As Behrouz Boochani says, the incidents show the growing anger of local people over the relocation of asylum seekers and refugees to the main town on Manus Island. Does Australia's offshore detention policy extend to provoking violent attacks by disgruntled landowners on Australia's prisoners who cannot leave and cannot defend themselves? Why have you not yet sacked Minister Dutton?

A Letter from Manus Island

Dear Prime Minister

The refugees have found the responses and reasoning provided by the government regarding the hostage situation and our incarceration to be absurd. There have been ridiculous fabrications. We have exposed this as a form of political opportunism, as a politics driven by economic mismanagement and incompetence, policies that benefit bloodthirsty financial investors, a politics that experiments in order to further ingrain a system of border militarisation and securitisation.
— Behrouz Boochani

Behrouz Boochani wrote this from his imprisonment on Manus Island. Your appearance on Q&A tonight perfectly illustrated his point about political opportunism.

Our resistance is the spirit that haunts Australia. Our resistance is a new manifesto for humanity and love.
— Behrouz Boochani

The refugees have succeeded in establishing the terms: humanity and love. I challenge you to put aside political opportunism and act with humanity and love.

Manus Island mental health

Dear Prime Minister,

The physical and mental health of the people seeking asylum who are kept in PNG and Nauru by Australia has been severely damaged by their 4.5 year imprisonment. In a recent article in The Lancet the authors describe the draconian system of detention, failure to provide even basic health care and the results. In 2016 UNHCR interviewed 181 men on Manus and 90% showed severe mental health conditions such as major depression, severe anxiety disorder and probable PTSD. The UNHCR concluded that the length and indefinite detention with no settlement options had "corroded the resilience of the detainees and made them vulnerable to mental illness."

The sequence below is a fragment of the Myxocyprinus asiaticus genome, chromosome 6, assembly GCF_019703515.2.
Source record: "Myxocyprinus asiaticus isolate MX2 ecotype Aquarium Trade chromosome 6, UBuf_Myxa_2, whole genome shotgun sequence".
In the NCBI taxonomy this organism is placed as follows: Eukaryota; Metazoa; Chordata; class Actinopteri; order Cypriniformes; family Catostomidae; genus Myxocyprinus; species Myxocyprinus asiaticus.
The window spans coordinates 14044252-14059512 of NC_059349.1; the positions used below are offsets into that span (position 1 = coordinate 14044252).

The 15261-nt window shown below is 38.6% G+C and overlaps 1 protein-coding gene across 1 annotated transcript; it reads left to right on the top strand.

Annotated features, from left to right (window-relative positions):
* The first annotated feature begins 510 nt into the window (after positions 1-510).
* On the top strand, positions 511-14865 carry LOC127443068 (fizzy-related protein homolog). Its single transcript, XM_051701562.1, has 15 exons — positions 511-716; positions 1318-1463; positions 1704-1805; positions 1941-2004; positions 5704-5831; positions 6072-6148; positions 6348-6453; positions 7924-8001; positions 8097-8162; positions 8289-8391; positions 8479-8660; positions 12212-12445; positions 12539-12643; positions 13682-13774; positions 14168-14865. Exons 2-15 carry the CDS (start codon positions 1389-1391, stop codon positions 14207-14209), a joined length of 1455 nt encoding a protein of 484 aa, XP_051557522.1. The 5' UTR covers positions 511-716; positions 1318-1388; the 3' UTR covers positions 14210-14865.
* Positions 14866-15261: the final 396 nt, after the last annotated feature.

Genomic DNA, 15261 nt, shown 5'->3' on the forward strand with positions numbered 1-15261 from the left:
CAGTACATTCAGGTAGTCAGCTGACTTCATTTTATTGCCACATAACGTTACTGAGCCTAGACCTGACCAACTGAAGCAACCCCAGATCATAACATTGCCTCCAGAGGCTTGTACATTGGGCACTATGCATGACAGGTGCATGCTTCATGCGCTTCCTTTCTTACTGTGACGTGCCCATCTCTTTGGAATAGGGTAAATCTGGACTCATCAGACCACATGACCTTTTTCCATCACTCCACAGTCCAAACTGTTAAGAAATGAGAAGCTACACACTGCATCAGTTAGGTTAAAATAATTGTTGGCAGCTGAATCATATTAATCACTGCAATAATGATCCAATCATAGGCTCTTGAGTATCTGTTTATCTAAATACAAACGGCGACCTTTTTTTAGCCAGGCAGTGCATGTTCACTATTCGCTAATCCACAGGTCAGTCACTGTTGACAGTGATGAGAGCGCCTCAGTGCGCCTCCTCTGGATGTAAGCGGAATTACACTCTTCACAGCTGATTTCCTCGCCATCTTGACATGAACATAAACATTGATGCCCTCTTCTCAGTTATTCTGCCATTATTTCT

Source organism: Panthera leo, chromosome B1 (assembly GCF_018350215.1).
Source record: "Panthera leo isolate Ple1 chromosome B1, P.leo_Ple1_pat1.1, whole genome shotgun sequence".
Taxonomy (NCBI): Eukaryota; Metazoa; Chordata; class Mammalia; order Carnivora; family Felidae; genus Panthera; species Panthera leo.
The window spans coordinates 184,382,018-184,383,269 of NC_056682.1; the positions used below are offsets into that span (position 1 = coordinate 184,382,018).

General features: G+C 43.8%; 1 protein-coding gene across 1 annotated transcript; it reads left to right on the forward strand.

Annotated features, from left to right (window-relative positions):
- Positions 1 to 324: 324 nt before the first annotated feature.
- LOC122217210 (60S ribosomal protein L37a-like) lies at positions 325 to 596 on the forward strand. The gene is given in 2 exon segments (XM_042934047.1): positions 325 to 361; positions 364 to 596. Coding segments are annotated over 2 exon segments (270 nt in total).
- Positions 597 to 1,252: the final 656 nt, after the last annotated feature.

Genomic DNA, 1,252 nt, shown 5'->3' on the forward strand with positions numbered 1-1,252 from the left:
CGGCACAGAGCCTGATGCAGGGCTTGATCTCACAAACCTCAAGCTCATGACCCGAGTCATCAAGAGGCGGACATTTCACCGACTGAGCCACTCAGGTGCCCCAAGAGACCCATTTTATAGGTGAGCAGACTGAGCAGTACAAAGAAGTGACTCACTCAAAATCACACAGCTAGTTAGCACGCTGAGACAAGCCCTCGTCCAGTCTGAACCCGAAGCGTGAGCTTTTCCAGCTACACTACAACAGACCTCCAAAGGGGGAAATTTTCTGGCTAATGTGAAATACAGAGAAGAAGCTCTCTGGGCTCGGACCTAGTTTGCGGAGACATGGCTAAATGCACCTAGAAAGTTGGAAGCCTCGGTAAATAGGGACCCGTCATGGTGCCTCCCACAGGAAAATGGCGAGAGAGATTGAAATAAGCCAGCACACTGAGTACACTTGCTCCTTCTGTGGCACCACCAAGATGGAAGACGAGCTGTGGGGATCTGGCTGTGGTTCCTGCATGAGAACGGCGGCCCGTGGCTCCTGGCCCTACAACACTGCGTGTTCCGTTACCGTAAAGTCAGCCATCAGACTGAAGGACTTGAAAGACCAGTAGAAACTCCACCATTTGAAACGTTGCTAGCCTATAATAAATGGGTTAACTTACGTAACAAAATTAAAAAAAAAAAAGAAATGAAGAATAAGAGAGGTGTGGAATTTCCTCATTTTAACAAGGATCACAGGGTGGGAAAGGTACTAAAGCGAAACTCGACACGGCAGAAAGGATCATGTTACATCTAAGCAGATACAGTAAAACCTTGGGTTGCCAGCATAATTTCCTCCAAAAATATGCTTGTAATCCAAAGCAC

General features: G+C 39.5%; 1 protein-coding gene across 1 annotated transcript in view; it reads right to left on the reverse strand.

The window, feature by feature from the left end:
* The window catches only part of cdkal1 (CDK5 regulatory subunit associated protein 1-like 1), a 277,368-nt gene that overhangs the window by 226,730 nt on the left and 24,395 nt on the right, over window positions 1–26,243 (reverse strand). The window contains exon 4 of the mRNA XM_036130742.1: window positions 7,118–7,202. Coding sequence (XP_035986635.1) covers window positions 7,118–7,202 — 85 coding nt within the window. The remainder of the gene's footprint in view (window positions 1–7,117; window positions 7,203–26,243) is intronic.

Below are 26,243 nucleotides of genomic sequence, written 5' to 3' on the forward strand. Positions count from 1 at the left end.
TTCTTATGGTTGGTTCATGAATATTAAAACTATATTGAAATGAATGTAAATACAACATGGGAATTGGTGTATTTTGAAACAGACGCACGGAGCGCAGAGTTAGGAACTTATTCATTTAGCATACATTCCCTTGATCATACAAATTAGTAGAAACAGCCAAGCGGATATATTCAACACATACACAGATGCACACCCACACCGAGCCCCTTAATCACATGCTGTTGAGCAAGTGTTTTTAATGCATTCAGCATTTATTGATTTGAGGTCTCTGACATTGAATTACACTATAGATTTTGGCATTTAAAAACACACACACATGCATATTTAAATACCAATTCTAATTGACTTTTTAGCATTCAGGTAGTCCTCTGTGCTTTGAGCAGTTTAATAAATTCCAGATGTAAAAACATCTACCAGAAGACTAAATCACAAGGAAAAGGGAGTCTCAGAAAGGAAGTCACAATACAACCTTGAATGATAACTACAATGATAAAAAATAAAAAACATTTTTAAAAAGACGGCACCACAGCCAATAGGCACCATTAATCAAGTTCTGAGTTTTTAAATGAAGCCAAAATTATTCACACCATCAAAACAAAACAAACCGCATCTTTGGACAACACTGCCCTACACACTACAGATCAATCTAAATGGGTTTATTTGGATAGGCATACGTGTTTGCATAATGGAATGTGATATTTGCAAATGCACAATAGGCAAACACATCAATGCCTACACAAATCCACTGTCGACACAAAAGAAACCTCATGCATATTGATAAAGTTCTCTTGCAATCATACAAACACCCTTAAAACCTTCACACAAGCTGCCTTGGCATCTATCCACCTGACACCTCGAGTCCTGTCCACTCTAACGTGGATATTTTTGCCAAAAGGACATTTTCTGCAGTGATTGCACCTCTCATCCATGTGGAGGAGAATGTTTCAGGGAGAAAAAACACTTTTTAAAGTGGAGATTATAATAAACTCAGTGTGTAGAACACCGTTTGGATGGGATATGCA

The article goes on to document the brutal withdrawal of medical services and the pretence of handing responsibility for the men's care to PNG which has neither means nor infrastructure to provide even rudimentary daily needs. The authors conclude:

If they are moved from Papua New Guinea to a safe and supportive environment, refugees could be expected to largely recover from the psychological stress and adversities they have experienced at the offshore immigration detention facility and go on to rebuild their lives. It remains the Australian Government’s responsibility to seek durable solutions for the people who seek protection in their land.
— The Lancet, 9 December 2017

It remains the Australian Government's responsibility. Amnesty now for all detained on Manus and Nauru.

No family values

Dear Prime Minister,

While you claim credit for the Same Sex Marriage Bill, you continue to destroy the families of people imprisoned in offshore detention. All have siblings and parents who fear they may never see their loved ones again. Even worse, in an act of unbelievable cruelty by Minister Dutton, is the forced 'choice' that men on Nauru must make: to stay imprisoned on Nauru forever while their wives and children remain in Australia for medical treatment or to relinquish custody of their children and abandon their wives so as to take a chance of resettlement alone in USA.

Family unity is a fundamental principle of international and Australian domestic law. Australia is a party to the convention on the rights of the child, which states that children have a right to know and be cared for by their parents, and should grow up in a family environment wherever possible. It is also a party to the international covenant on civil and political rights, which says the family is the natural and fundamental group unit of society and is entitled to protection by society and the state.
— https://www.theguardian.com/australia-news/2017/dec/07/peter-dutton-defends-nauru-policy-after-refugees-told-to-separate-from-family